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Wells Cathedral


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New 24' or 32' case, total internal revision to create an instrument that speaks effectively both ways with enough punch to get past the strainer arches, modern winding system, nave console maybe. Yes I think a totally new organ re-using existing material sympathetically but not slavishly is probably the only reasonable course of action.

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3 hours ago, ajsphead said:

New 24' or 32' case, …  …

New 32’ case?  Maybe I have misunderstood.  I thought the existing case at Wells was rather fine for a modern effort, particularly the double east front in the quire.  Would that be for a revised west-facing case?  But the 32’ is a puzzle. From memory the height of the vault at Wells is 65 feet, or thereabouts, and the architectural proportions have to be respected.

Nothing as yet on the H&H website, nor about Norwich and Winchester which were understood to be waiting in the wings.

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8 hours ago, Rowland Wateridge said:

New 32’ case?  Maybe I have misunderstood.  I thought the existing case at Wells was rather fine for a modern effort, particularly the double east front in the quire.  Would that be for a revised west-facing case?  But the 32’ is a puzzle. From memory the height of the vault at Wells is 65 feet, or thereabouts, and the architectural proportions have to be respected.

Nothing as yet on the H&H website, nor about Norwich and Winchester which were understood to be waiting in the wings.

I also think it would be a shame to get rid of the existing case at Wells. Also perhaps the only way to balance the sound more to the nave side might be to put some ranks in the nave triforium. Should be an interesting project.

Dave

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9 hours ago, Rowland Wateridge said:

New 32’ case?  Maybe I have misunderstood.  I thought the existing case at Wells was rather fine for a modern effort, particularly the double east front in the quire.  Would that be for a revised west-facing case?  But the 32’ is a puzzle. From memory the height of the vault at Wells is 65 feet, or thereabouts, and the architectural proportions have to be respected.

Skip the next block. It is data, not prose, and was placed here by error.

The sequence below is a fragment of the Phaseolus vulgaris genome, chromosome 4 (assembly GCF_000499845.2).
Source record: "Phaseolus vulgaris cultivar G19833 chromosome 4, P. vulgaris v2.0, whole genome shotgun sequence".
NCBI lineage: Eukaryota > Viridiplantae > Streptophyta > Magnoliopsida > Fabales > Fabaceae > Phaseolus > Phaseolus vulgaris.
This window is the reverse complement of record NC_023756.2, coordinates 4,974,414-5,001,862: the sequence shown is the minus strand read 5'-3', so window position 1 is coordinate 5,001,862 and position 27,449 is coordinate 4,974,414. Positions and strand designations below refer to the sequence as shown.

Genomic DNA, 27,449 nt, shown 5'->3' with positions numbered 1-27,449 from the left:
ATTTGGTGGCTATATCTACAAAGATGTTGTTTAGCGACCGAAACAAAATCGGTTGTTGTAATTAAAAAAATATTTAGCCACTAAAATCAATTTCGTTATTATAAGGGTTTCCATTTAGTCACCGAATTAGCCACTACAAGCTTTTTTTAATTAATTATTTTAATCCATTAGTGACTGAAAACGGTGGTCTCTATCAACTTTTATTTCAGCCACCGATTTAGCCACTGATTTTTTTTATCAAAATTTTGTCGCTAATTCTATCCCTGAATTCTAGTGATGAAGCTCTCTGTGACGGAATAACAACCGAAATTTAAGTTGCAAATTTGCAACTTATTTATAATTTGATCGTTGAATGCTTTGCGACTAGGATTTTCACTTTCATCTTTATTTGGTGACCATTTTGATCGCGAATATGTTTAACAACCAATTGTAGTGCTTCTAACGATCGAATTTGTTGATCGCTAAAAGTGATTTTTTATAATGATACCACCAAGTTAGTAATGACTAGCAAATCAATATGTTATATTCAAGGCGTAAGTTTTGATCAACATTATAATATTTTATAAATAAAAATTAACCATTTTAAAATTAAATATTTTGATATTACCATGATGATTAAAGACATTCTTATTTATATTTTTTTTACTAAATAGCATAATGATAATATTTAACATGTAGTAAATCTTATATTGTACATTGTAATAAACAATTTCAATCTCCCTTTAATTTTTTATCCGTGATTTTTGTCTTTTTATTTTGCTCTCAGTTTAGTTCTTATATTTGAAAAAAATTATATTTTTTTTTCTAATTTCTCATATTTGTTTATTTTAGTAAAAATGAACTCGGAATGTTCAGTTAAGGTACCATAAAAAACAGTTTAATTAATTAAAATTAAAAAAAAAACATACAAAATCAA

Nothing as yet on the H&H website, nor about Norwich and Winchester which were understood to be waiting in the wings.

The existing case is just a reworking, albeit done well of the 1910 case. Look at the amount of wasted height above it to the top of the arch which would give space to get pipework to use the vaults as a sounding board and project over the strainer arches to get down the nave. You could stack 3 divisions with modern winding systems in that space. The height of the the current 16' s in the case shows you can easily get a 24' pipe in the height available, remember you can make a centre tower too. As far as I can see and hear, the only way you'll get sound past the strainer arches is to go over them. They make a very effective wall - looking at the video with the 70's additions, is looks like H&H came to a similar conclusion. The nave triforium from what I remember would be a no go, not enough space and narrow openings to the arches and the nave itself is, by compaarison with other places with organs on the pulpitum, not that long.

Look forward to seeing what they come up with.

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This could be solved by a matching Positive case facing West from the Pulpitum, which would allow for more pipes/rearrangement within the main case.

Then, a variation of the Buckfast/St Paul’s idea, with a Nave Great (for large congregations) on the West wall above the doors and a division containing these Jubilee Trumpets.

If there is no room in the Triforium for any 32’s, might one of the Transepts be used, as at Exeter ? It would be interesting to know where the Willis 32' Double Open Diapason was.

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There was no Willis 32’ at all - flue or reed - at Wells!   The Double Open Diapason 32’ was added by H&H and the bottom octave is acoustic (NPOR N06892).  Like ajsphead I have to rely on my recollection that the triforium at Wells has a very shallow depth, making it a no-go area for installing pipes.  (I learned recently that a distinguished organ consultant had reached exactly the same conclusion about a similar idea at Winchester.)  

In fact, just looking at photographs has reminded me that architectural writers refer to it as a “blind” triforium at Wells - the arches are filled with solid stone!  A further problem: there isn’t a lot of room above the central west door - it would have to be a relatively low case not to obscure the windows above.  There’s plenty of width, but the Cathedral Architect (or Surveyor of the Fabric) might not view the idea with such warmth as organists!  It will be interesting to see what actually happens.